Thursday, March 13, 2008

Revisiting the Turtle Block

The other night I was training with my coach and was made to do several rounds of boxing sparring with him. Going into the ring, one of the other coaches told me to keep my hands up and against my head at all times in what we call in my style a "turtle block." Not knowing what was coming my way, I didn't feel the need to use the turtle block as my guard against Mark. I was soon disabused of any such notion.

My coach is a former pro-boxer, as some of you already know. And he decided that night it was time to put more pressure on me. Without hitting me hard enough to cause injury (though hard enough to cause real discomfort), he proceeded to lay the beats on me for three rounds.

At first, when I stayed in a more traditional, more open guard, Mark just punched right through my guard, landing blows to my head with his own fists or simply by punching MY fists into my own face. After a minute of this, I buckled down and put my hands up into my turtle block position so I could absorb all his blows and throw a few of my own punches when the opportunity presented itself.

In this kind of boxing, there is really no blocking at all. It's pretty much just either absorbing the blows with a solid guard or damage control (i.e. keeping the chin low and actively taking the blows on the forehead where the head is strongest). All the more reason to train yourself to fight the flinch.

I was later told though that I can keep my lead arm out a bit more so that I can snap out my jab more easily as long as I keep the arm quite firm so that my opponent's blows to punch through my guard or cause me to hit myself in the face. I practiced this a bit later on and found it an effective alternative to simply maintaining the turtled position. And as far as MMA goes, I found that this firm guard allows me to absorb blows more effectively when entering an opponent's space for throws and takedowns.


Colin Wee said...

At first, when I stayed in a more traditional, more open guard, Mark just punched right through my guard,

The 'more traditional' is not a guard against continuous fighting. Hard styles 'fight' by stringing together a sequence comprising a defendant preparing to catch an aggressor by surprise and an end-point - ikken hisatsu or similar finishing event.

Modifying 'traditional' hard style to cater towards continuous type fighting requires an instructor to stitch together transitional movements contained within the system: folding for blocks, circular movements, turning movements, etc to effect deflections, coverage, and movement.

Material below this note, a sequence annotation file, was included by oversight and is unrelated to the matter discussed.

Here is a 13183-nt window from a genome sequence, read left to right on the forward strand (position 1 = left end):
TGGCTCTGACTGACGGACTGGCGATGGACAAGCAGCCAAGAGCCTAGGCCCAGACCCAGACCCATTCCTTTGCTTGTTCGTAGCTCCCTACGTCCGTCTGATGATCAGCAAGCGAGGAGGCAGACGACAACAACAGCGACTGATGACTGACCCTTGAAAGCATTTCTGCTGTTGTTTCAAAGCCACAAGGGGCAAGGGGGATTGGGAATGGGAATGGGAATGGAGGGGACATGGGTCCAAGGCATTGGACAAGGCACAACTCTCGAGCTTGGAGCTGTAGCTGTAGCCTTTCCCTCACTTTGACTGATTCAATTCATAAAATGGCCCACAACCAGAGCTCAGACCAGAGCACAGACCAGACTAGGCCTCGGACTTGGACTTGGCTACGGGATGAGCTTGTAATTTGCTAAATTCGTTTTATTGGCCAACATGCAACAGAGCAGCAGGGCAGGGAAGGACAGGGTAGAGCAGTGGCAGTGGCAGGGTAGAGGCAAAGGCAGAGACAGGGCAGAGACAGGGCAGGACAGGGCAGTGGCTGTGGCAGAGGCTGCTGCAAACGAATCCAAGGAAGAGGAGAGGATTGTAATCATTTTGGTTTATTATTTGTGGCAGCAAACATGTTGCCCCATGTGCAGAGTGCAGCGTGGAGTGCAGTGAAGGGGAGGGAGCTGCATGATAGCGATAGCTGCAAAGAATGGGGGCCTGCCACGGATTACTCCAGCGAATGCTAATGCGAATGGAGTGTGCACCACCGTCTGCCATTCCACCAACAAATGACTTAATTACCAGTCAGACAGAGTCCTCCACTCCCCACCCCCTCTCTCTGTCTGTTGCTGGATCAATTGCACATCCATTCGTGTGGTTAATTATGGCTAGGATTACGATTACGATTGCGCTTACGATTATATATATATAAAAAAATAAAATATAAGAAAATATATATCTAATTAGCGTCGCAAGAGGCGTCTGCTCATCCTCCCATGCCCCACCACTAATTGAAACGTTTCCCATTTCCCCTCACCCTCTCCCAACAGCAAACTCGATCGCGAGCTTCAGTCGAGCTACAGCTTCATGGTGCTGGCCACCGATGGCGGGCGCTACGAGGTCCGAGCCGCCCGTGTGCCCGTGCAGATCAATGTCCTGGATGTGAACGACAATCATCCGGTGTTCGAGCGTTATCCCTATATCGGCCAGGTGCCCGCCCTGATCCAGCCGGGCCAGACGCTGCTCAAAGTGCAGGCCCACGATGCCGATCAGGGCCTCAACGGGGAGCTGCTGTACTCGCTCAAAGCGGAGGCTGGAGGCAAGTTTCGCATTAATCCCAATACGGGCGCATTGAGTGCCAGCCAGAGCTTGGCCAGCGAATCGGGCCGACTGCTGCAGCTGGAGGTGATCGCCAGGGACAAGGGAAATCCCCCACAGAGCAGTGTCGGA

This is a good post highlighting the 'square peg and round hole' challenge of hard style martial arts.


Lori O'Connell said...

'Ikken issatsu' is an expression in Karate to describe the general intent behind the art. It translates to 'one strike, one kill', meaning 'to kill with one blow.'

I trained to brown belt level in Shotokan Karate (a traditional style) and the sparring system used is point-based, not continuous to represent the idea that if you have landed a blow, you have ended the fight.

As for stitching together transitional movements like folding, circular/ turning movements, deflections, etc., these principles are indeed present in my style of Jiu-jitsu and I am able to use them quite competently against opponents who are less skilled in boxing-style striking.

Be that as it may, these movements are too slow and easily countered by someone like my coach with a professional boxing background. People who go up against him may be able to use those kinds of tactics, once, even twice if they're lucky, but as soon as he knows you're going to use a block or a deflection, he'll adapt and use that split second it takes to complete the movement to punch right through your guard.

That's not to say that those tactics are useless, but it really depends on the kind of opponent you're facing whether or not you'll be able to make a lot of use of them.

Colin Wee said...

Well said. Yeah, the game plan for going up against an adept opponent needs to be addressed - less you want to get some humility beaten into you. :-)


Lori O'Connell said...

Hey, nothing wrong with learning by having something beaten into you. That's how learned all this stuff. ;)